TRENTON – One state senator is in the hottest race in the state and the other in a target district of the future, but both have garnered opposing endorsements from environmental lobbies.
Battling for his political life on the southern shores, state Sen. Jim Whelan, (D-2), of Atlantic City, has a solid voting record on the environment, even his detractors agree. But when it came time to issue endorsements, Whelan was snubbed by the N.J. Environmental Federation, one of the big three environmental groups statewide, in part because of politics, said the organization’s campaign director, David Pringle.
On the other hand, NJEF took special interest in state Sen. Jennifer Beck, (R-12), of Red Bank, culling her name out of over 200 candidates for office this year as an exemplar of environmental protection.
“Jennifer is one of the hardest-working legislators in Trenton,” according to Amy Goldsmith, NJEF state director and fellow Red Bank resident. “As a leading Republican voice in the Legislature fighting for a healthy environment, we’re very proud to endorse her for State Senate.”
The problem is the other two enviro-groups – Sierra Club and Environment New Jersey – completely disagree with the NJEF on Beck and on Whelan. They both endorsed Whelan but not Beck.
“If you just look at the voting scorecard,” NJEF’s Pringle told PolitickerNJ today, “Jim Whelan probably scored higher than Jen Beck, but that’s not the sole factor that we look at.”
Sierra Club state director Jeff Tittel agrees on Whelan’s record: in favor of the Regional Greenhouse Gas Initiative (RGGI), supportive of clean energy legislation, defender of the Pinelands region. Tittel can’t say the same for Beck: opposed to RGGI, supportive of administrative control over regulation, and willing to compromise the Highlands region.
So what were the other factors that Pringle took into account beyond voting record? He said the political context of the votes were important. Beck had to lean against her party to vote for significant environmental bills like fertilizer and pesticide controls and a ban on hydraulic fracturing, or fracking; Democrats who supported the measures, like Whelan, had an easy choice to oppose the Republican governor, Pringle said.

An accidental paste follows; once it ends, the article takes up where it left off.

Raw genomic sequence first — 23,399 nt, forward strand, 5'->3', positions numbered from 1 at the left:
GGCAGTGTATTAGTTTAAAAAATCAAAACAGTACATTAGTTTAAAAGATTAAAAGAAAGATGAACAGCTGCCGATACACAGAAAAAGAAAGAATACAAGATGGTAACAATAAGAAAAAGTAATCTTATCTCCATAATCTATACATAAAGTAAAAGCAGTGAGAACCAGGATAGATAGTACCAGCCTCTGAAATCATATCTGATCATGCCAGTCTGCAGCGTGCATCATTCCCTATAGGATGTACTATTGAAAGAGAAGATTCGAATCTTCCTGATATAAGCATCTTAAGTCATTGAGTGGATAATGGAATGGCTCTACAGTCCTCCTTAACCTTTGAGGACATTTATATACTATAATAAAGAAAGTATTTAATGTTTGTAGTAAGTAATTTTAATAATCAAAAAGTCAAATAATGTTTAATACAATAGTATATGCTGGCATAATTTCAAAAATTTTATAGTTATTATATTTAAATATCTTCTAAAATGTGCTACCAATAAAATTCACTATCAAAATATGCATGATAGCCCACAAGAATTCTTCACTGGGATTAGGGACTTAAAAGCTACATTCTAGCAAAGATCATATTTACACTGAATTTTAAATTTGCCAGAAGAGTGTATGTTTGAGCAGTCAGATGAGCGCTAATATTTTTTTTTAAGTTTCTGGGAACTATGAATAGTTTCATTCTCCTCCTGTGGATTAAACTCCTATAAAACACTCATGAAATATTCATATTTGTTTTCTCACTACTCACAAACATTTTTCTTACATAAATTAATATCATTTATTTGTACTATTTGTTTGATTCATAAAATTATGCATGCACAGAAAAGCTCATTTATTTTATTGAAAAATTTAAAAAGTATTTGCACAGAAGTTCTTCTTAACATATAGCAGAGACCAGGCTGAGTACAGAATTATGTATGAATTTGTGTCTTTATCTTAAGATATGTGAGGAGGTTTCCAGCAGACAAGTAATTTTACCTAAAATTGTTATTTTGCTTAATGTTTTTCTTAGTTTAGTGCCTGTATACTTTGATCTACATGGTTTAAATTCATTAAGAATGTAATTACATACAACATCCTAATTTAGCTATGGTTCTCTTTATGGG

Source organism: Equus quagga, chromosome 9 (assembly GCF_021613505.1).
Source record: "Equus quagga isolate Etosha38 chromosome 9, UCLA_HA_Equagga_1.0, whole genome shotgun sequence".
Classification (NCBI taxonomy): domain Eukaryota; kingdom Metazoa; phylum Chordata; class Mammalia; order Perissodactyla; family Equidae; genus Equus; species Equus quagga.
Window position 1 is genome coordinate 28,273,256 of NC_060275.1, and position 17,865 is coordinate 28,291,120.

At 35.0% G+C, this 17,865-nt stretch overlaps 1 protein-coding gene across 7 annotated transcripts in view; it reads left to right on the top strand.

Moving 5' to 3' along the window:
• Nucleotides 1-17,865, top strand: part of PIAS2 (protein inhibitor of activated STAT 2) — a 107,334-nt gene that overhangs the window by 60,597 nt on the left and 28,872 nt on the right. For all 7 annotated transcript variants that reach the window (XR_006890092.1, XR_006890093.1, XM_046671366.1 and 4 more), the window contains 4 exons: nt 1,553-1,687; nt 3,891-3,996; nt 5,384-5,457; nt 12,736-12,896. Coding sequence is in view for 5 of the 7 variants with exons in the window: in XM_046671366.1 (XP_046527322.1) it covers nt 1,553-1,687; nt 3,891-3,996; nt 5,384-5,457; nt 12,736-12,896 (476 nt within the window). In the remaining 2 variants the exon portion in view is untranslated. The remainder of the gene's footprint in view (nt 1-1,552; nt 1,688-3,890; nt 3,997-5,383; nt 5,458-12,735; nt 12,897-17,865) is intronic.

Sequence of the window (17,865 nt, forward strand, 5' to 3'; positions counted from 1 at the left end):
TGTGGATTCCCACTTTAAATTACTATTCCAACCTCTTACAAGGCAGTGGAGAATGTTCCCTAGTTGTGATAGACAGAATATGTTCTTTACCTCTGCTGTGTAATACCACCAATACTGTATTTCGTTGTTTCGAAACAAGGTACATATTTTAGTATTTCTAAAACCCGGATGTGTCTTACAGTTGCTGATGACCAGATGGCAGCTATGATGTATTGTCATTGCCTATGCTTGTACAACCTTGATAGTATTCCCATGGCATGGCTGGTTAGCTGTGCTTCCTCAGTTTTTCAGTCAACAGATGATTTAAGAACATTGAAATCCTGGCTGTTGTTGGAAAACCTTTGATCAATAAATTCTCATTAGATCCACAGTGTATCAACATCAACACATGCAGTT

Another difference, he said, was the time and energy that Beck puts into environmental concerns, not “just voting” by advancing the issues in caucus. For instance, Beck has pledged her support to override Christie’s veto of fracking, Pringle said.
If Beck’s voting record is worse than Whelan’s record, wouldn’t Whelan at least receive some recognition from the NJEF? “My board wasn’t jumping up and down (to endorse Whelan),” Pringle said. “Jen Beck has done more for the environment than Jim Whelan.”
Was Whelan’s competition, Assembylman Vincent Polistina, (R-2), of Egg Harbor, a better candidate down south? “Polistina wasn’t even in the ballpark,” Pringle said.
One of the reasons for the snub is Whelan’s alliance with South Jersey powerbroker George Norcross. “That was a factor,” Pringle said. “Half of our board has been fighting the Norcross machine…for as long as they’ve been on board.”
Pringle concedes that Whelan is more independent than other South Jersey Democrats, but he was also absent from the frontlines in the 2008-2009 Democratic-controlled legislative session that Pringle calls one of the most environmentally destructive in the state’s history.
“This isn’t just Jim Whelan,” Pringle said. “This is the state of the Democratic Party…Democrats were taking the environment for granted.”
“Everybody we endorsed (this year) on the Democratic side…vigorously opposed those efforts,” Pringle said. “Jim Whelan didn’t…Given that history, Democrats (were held to) a higher standard this year than in prior cycles.” In all, the total number of endorsements that the NJEF issued were down from 30 to 40 in years past to 22 this year.
Tittel said today that some legislators of both parties who “used to be environmental champions,” like Assemblyman John Burzichelli, (D-3), of Paulsboro, were not given support this year. Another legislator who was dropped from the Sierra Club’s endorsement list, Minority Leader Tom Kean Jr., (R-21), of Westfield, was given the thumbs-up by the NJEF.
Whereas the NJEF states that it has been holding the Democrats to a higher standard, Tittel said Sierra Club has been going the other way.
“In the past, we endorsed at least a dozen Republicans,” Tittel said, but this year it was down to one in each house: state Sen. Kip Bateman, (R-16), of Branchburg, and state Sen. Sean Kean, (R-11), of Wall, who is moving down to the lower chamber. Tittel attributes the less-friendly GOP to Christie’s “natural agenda pushing that party to the right.”
Maybe because of that shift, Pringle said, he is looking for candidates “expending meaningful political capital to do the right thing.”